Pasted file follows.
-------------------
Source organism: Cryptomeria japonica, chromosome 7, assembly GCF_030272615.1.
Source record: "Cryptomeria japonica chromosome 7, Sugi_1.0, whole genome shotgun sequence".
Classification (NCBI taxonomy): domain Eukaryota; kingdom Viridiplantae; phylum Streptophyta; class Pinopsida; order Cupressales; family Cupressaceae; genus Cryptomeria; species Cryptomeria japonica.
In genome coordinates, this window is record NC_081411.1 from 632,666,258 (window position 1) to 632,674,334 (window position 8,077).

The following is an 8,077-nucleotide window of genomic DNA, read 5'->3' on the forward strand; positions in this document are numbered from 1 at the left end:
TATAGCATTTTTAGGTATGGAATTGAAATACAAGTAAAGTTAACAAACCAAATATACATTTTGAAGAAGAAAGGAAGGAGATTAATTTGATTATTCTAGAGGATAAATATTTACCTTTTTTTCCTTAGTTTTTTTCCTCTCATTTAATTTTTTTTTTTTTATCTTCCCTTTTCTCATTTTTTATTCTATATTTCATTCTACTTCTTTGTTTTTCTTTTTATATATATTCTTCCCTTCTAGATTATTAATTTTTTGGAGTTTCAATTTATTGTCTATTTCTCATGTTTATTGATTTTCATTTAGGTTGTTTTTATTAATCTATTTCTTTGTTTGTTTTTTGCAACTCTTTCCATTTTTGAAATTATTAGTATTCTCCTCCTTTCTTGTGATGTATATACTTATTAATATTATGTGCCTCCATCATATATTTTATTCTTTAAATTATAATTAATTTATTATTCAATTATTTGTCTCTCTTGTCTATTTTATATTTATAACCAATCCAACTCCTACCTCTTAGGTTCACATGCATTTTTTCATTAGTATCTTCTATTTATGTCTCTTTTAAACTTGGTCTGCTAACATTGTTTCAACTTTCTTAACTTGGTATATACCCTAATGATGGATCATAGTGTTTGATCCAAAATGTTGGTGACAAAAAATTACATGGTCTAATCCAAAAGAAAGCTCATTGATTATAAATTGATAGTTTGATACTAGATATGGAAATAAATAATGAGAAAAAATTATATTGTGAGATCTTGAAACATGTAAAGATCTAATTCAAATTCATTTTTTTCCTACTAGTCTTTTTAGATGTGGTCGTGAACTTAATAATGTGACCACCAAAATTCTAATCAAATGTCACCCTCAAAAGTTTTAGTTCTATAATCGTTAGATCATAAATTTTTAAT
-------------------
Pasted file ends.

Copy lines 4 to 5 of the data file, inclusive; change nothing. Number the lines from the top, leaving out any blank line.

In genome coordinates, this window is record NC_081411.1 from 632,666,258 (window position 1) to 632,674,334 (window position 8,077).

The following is an 8,077-nucleotide window of genomic DNA, read 5'->3' on the forward strand; positions in this document are numbered from 1 at the left end: